- Curve Finance. A DEX focused on the exchange of stablecoins. By focusing on coins with similar volatility profiles the exchange can offer lower fees and minimal slippage.
- Dydx. A DEX that offers users the ability to perform perpetual, margin and spot trades, alongside offering lending and borrowing capabilities.
- 1inch. A decentralised exchange/aggregator that finds the best exchange rates for users across multiple DEXs.
- Kyber Network. The Kyber platform pools liquidity from decentralised exchanges, market makers and token holders to allow users to perform instant token swaps.
- wavesDEX. Built on the waves open-source blockchain, WavesDEX can be used for the exchange of digital assets along with offering crowdfunding opportunities for initial coin offerings.
Pros and cons of decentralised exchanges
- Non-custodial. You retain control of your funds. You don't have to trust a third party to safely manage your coins and tokens.
- Accessibility. DEXs provide increased privacy to traders and do not require any KYC data. There are no transaction and withdrawal limits typically imposed by centralised exchanges.
- 24/7 trading. No risk of server downtime causing you to miss a trading opportunity.
- Fees. Lower trading fees than centralised exchanges thanks to the introduction of atomic swaps. DEXs offer faster and more efficient trading.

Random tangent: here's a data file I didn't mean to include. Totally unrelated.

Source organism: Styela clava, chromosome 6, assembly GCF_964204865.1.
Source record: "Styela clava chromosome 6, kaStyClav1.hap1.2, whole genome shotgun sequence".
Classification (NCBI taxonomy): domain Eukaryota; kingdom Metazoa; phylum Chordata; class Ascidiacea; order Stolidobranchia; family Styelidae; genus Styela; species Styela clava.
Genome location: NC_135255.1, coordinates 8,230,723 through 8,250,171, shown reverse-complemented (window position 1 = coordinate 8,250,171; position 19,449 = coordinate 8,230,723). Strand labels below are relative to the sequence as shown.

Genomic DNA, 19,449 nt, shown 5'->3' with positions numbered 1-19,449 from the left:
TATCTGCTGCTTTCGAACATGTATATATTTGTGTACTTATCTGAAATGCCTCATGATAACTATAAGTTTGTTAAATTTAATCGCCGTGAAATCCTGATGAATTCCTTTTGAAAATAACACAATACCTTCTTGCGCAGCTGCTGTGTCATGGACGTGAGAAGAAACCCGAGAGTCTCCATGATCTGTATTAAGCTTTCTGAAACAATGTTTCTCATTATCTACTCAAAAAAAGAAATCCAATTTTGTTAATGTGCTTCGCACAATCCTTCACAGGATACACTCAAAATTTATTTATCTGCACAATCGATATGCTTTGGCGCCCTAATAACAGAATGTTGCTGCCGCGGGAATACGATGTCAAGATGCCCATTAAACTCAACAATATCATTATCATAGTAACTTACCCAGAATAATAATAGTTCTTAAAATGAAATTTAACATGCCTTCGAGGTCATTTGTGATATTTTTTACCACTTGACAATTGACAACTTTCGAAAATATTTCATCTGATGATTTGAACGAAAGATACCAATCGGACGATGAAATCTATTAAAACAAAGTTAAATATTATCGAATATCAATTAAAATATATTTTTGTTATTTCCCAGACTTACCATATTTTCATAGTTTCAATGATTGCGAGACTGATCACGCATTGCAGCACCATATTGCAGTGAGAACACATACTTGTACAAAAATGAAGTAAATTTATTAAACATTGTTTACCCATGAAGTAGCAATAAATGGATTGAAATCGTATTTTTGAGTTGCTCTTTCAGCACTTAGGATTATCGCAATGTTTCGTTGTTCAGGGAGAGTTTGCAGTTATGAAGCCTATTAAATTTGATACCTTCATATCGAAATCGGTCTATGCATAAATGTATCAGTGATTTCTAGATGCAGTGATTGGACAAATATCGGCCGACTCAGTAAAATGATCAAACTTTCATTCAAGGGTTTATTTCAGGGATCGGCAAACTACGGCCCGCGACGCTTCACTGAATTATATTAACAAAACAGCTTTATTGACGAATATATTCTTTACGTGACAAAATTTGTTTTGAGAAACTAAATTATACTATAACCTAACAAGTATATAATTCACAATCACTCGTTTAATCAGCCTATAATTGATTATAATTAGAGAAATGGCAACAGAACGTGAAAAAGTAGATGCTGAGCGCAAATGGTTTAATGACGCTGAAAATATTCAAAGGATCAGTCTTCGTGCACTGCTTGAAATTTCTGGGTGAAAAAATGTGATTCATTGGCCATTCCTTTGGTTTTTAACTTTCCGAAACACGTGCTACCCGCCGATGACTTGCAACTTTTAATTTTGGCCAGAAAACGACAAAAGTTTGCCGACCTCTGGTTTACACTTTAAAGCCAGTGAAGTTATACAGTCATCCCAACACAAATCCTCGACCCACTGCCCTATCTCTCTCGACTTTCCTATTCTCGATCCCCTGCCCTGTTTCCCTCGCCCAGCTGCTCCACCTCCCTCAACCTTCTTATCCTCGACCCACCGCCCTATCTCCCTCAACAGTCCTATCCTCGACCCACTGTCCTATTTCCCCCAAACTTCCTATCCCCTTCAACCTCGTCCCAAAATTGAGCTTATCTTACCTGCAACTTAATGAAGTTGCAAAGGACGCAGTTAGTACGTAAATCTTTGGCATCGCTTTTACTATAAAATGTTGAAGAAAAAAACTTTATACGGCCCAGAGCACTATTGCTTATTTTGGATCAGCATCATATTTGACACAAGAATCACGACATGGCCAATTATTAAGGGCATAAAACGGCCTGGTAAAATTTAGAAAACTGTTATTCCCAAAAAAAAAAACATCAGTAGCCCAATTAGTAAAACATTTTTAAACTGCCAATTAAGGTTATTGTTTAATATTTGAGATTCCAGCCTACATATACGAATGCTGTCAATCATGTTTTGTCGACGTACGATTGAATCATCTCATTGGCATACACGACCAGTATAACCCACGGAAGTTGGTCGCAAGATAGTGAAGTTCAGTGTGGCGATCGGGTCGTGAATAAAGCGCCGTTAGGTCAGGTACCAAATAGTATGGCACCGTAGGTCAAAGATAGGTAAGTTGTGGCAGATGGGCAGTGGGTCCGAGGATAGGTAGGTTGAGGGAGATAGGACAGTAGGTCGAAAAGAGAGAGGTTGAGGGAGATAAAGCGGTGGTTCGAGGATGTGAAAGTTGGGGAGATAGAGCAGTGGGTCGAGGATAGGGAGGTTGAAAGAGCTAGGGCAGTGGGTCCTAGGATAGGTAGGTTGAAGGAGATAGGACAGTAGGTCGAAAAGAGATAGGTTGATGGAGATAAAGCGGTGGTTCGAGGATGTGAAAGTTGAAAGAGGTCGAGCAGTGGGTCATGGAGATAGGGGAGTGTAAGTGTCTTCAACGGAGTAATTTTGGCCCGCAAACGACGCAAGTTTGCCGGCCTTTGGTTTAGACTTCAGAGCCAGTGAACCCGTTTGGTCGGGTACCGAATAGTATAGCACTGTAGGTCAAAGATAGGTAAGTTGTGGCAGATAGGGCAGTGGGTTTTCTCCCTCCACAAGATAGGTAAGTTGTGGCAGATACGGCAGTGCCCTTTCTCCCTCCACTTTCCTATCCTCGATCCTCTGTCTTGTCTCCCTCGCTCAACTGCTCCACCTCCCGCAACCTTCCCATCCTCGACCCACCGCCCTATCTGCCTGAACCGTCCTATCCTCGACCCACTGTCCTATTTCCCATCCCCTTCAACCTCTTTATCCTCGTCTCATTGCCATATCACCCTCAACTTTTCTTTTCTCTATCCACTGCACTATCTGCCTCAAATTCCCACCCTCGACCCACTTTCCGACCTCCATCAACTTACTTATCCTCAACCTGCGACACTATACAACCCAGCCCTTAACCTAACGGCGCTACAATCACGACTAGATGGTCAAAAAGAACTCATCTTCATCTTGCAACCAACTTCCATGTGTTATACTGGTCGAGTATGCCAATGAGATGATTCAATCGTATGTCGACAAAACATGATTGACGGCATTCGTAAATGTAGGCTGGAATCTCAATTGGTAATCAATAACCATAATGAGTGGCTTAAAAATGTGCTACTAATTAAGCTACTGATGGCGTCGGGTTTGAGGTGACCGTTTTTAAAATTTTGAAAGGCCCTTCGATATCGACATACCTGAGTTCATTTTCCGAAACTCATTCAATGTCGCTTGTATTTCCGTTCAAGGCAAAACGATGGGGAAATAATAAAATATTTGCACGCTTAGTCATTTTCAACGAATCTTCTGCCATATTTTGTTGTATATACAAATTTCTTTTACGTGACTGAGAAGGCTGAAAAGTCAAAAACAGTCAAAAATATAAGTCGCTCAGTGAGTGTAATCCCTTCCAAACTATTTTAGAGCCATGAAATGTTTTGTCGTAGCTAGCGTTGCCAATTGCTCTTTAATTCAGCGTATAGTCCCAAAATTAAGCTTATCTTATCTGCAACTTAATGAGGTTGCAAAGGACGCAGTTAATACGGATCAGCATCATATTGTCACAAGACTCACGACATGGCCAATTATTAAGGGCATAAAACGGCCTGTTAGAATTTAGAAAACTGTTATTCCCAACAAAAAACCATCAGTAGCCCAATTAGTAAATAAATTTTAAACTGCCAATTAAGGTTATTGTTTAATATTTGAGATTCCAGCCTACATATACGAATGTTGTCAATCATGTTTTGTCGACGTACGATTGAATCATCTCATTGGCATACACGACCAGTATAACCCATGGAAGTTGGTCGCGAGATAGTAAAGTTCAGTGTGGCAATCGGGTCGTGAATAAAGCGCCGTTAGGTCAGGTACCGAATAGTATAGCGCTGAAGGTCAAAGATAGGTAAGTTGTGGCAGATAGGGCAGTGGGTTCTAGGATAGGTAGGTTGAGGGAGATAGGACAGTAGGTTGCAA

- Unexpected shutdowns. Their decentralised nature reduces the risk of government regulation or crackdowns.
- Intimidating. Not always as easy to use as conventional exchanges and can be confusing for new users.
- Advanced trading tools. Many don't yet provide advanced trading tools in comparison to the advanced platforms offered by centralised exchanges.
- Variable liquidity. Liquidity varies from DEX to DEX. It is always good practice to check the liquidity of a token pair before exchanging so that you can avoid slippage.
- Customer support. Customer support can be lacking on many exchanges as they do not have the large teams behind them like a centralised exchange would.
- Regulation. Being decentralised by definition means the exchanges are not regulated which may concern some users.
What to consider when choosing a decentralised exchange
Decentralised exchanges vary in terms of their user-friendliness, fees, customer assistance and even the digital currencies they support. With this in mind, you'll need to thoroughly compare features before deciding on the right platform for your needs. Factors you should consider include:
- Ease of use. DEXs often have a steep learning curve and can be difficult for new cryptocurrency investors to understand. Take a look at each DEX's trading interface to see how easy it will be to use.